by Tamara SKROZA
COLLEAGUES: Officially, between October 20 and 23, 2003, ten journalists from Belgrade and Nis media visited Pristina in organization of the foundation "Friedrich Ebert" and the Independent Association of Journalists of Serbia. The host was the Association of Professional Journalists of Kosovo, officially prepared to discuss cooperation, professional ethics and other issues related to journalism, with their Serb colleagues. Everything was nicely organized, scripted, all in the spirit of reconciliation and getting to know each other. At least in café bars. At least during the first evening. As in Pristina, despite electricity blackouts and unbearable noise produced by electrical generators, one can eat and drink well, topics during the first, idyllic night covered: differences in salaries (Albanian colleagues are paid much better), working conditions (equal), differences in number of female journalists (many more female Serb journalists).
The following day, October 21, relaxed, smiling and prepared for getting to know each other even better, both "delegations" set down to have a nice chat. Tolerance, reconciliation, cooperation on both sides of the table. Simply unbelievable. Then, the cameras of RTV Kosovo were tuned on, the Albanian side pulled out some papers and the fun broke lose. Totally unprepared for what was yet to come, Serb journalists were first delivered a lesson in history, and then they were read nationalist headlines dug up in Milosevic-controlled media from the early nineties; then, they were condemned as chief collaborators of Milosevic's regime and instructed in basic principles of professional journalism, which, as everything of the above indicated, were totally unknown to them. What does that actually mean, you wonder? For example, that means that "overwhelming majority of journalists in Serbia served the regime"; that today "their hands are tied by their government"; that they "failed to report the imminent invasion of Kosovo, prepared by the Serb army"; that, on the other hand, they "refer to every banal crime as a terrorist act". All those who haven't understood in time were instructed that "the war has only temporarily been stopped, because the mentality is such"; that "Serb journalists continue the process of genocidal policy" and that "conditions for meetings of Albanians and Serbs are not ripe yet because there is mutual hatred". Naively prepared to simply exchange business cards with Albanian colleagues, Serb journalists got rather agitated, but there was still hope for a peaceful ending. However, after the Serb side of the table responded by saying that one cannot generalize journalists, that nationalist articles and headlines came from some journalists in some media, and similar conciliatory statements, situation got out of control. Thus, Halil Matoshi, editor-in-chief of the weekly "Zeri", explained that "journalists in Serb media should fight for the independence of Kosovo", and all of that because that is "in your interest". Also, Besnik Kada, journalist of the daily newspaper "Bota sot", asserted that Serb colleagues "should apologize for crimes against Albanians". And then the Serb side explained that they were not spokespersons for mass murderers, that journalists are not politicians, that it is not their job to advocate any independence and that, for a change, the Albanian journalists should give up the job they are not paid for. After that, instead of planned exchange of phone numbers, we counted refugees, mass graves, crimes, corpses... briefly, an idyll. Such an idyll that it could not have even be disturbed by the statements of the "we did not mean it exactly like that" and "that did not apply to your newspaper" sort once the TV cameras were switched off.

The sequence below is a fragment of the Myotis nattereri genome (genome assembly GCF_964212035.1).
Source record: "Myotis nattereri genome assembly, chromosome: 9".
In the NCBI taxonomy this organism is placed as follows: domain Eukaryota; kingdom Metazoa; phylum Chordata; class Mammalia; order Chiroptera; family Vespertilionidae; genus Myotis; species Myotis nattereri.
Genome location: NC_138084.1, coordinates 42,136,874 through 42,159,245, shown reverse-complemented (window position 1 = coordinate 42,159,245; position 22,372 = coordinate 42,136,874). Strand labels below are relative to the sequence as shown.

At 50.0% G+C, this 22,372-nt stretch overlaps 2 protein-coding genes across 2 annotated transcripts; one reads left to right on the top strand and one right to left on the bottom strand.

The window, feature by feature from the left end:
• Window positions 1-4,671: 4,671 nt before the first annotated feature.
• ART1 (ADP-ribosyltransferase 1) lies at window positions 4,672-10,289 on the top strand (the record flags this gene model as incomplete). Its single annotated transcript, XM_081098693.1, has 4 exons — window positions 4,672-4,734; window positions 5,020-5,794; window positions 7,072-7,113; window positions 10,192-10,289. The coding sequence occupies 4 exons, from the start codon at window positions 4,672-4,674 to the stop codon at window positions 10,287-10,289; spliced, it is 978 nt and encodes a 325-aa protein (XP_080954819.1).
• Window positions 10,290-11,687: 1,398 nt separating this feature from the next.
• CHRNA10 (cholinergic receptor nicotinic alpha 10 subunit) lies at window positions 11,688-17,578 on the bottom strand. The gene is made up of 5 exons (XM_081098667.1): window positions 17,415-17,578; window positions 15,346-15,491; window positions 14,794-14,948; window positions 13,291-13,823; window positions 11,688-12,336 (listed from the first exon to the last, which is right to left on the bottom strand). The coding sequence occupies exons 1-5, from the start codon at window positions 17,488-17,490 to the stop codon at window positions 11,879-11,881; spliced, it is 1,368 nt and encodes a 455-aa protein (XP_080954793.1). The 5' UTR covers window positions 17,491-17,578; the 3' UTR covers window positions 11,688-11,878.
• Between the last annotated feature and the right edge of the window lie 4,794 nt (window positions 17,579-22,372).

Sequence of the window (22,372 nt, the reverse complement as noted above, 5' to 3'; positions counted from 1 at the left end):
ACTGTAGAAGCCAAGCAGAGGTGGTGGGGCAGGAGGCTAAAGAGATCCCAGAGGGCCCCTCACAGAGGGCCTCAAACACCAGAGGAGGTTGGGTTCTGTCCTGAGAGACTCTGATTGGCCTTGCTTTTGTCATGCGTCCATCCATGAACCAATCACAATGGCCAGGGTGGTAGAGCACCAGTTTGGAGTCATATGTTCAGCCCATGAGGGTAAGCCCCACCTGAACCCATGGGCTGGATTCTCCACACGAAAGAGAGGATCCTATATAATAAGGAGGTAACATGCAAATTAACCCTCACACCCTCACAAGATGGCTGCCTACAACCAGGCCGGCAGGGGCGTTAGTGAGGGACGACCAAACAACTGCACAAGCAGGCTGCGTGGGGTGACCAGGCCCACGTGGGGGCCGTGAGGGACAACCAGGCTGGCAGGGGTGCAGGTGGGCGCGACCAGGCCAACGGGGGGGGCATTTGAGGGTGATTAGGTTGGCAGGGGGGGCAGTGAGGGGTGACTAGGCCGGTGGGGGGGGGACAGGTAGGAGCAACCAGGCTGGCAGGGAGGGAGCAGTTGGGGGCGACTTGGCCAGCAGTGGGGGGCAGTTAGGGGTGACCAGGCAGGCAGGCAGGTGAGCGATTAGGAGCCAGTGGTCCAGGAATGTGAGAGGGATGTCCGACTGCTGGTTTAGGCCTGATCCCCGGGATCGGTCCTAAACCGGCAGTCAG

LEADERS: However, the Serb delegation faced new challenges, in the guise of interviews with Hashim Thaci and Ramush Haradinaj. However, even though this time they were prepared for everything, on October 22, the delegation had a quiet day. Excessively official, excessively cautious, excessively smiling, the leader of the Democratic Party of Kosovo explained that his departure to the Hague, in any capacity "will not happen", that he is "glad that Carla Del Ponte is coming to Kosovo because that is in the interest of the country", that Serb returnees are his fellow citizens who will be treated "like everyone else", but that he could not respond to the question about the reconstruction of Zociste Monastery because he was not "a bricklayer". All in all, thirty minutes that were not any more unpleasant than half an hour spent with an official or a politician in Serbia proper.